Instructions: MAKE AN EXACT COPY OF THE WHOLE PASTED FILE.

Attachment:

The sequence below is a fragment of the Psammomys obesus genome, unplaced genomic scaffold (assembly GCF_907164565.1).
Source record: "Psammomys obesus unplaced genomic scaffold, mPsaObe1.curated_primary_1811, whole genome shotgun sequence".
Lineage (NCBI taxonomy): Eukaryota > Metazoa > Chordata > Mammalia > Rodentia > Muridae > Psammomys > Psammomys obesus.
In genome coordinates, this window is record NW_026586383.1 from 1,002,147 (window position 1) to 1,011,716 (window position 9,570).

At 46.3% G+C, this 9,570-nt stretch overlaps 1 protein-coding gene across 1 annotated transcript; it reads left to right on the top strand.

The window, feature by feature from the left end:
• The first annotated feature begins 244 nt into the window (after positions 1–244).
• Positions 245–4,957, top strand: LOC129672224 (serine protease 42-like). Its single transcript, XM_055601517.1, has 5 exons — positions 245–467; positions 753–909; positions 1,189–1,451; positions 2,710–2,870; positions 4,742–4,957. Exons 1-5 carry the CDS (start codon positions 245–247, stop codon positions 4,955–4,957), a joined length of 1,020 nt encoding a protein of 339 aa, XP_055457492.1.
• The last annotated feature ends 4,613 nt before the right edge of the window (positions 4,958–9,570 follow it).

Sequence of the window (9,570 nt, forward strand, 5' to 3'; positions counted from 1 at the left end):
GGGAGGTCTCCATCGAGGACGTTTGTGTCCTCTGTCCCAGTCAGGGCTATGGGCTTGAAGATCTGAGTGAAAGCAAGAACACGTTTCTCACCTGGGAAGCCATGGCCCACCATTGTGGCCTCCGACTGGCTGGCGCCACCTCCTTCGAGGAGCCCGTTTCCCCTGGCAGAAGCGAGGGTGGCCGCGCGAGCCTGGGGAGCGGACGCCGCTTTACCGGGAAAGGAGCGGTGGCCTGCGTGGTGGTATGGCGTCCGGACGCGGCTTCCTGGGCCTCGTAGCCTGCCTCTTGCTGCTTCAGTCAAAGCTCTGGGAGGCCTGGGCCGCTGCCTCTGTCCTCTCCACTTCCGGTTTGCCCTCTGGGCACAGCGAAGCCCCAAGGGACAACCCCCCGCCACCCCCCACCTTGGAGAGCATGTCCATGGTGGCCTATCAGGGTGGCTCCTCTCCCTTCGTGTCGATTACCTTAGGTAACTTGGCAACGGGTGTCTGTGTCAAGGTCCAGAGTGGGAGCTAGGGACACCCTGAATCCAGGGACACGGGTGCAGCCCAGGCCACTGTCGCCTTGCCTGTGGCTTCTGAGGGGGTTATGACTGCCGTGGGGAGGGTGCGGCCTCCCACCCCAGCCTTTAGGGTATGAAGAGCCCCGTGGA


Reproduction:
The sequence below is a fragment of the Psammomys obesus genome, unplaced genomic scaffold (assembly GCF_907164565.1).
Source record: "Psammomys obesus unplaced genomic scaffold, mPsaObe1.curated_primary_1811, whole genome shotgun sequence".
Lineage (NCBI taxonomy): Eukaryota > Metazoa > Chordata > Mammalia > Rodentia > Muridae > Psammomys > Psammomys obesus.
In genome coordinates, this window is record NW_026586383.1 from 1,002,147 (window position 1) to 1,011,716 (window position 9,570).

At 46.3% G+C, this 9,570-nt stretch overlaps 1 protein-coding gene across 1 annotated transcript; it reads left to right on the top strand.

The window, feature by feature from the left end:
• The first annotated feature begins 244 nt into the window (after positions 1–244).
• Positions 245–4,957, top strand: LOC129672224 (serine protease 42-like). Its single transcript, XM_055601517.1, has 5 exons — positions 245–467; positions 753–909; positions 1,189–1,451; positions 2,710–2,870; positions 4,742–4,957. Exons 1-5 carry the CDS (start codon positions 245–247, stop codon positions 4,955–4,957), a joined length of 1,020 nt encoding a protein of 339 aa, XP_055457492.1.
• The last annotated feature ends 4,613 nt before the right edge of the window (positions 4,958–9,570 follow it).

Sequence of the window (9,570 nt, forward strand, 5' to 3'; positions counted from 1 at the left end):
GGGAGGTCTCCATCGAGGACGTTTGTGTCCTCTGTCCCAGTCAGGGCTATGGGCTTGAAGATCTGAGTGAAAGCAAGAACACGTTTCTCACCTGGGAAGCCATGGCCCACCATTGTGGCCTCCGACTGGCTGGCGCCACCTCCTTCGAGGAGCCCGTTTCCCCTGGCAGAAGCGAGGGTGGCCGCGCGAGCCTGGGGAGCGGACGCCGCTTTACCGGGAAAGGAGCGGTGGCCTGCGTGGTGGTATGGCGTCCGGACGCGGCTTCCTGGGCCTCGTAGCCTGCCTCTTGCTGCTTCAGTCAAAGCTCTGGGAGGCCTGGGCCGCTGCCTCTGTCCTCTCCACTTCCGGTTTGCCCTCTGGGCACAGCGAAGCCCCAAGGGACAACCCCCCGCCACCCCCCACCTTGGAGAGCATGTCCATGGTGGCCTATCAGGGTGGCTCCTCTCCCTTCGTGTCGATTACCTTAGGTAACTTGGCAACGGGTGTCTGTGTCAAGGTCCAGAGTGGGAGCTAGGGACACCCTGAATCCAGGGACACGGGTGCAGCCCAGGCCACTGTCGCCTTGCCTGTGGCTTCTGAGGGGGTTATGACTGCCGTGGGGAGGGTGCGGCCTCCCACCCCAGCCTTTAGGGTATGAAGAGCCCCGTGGA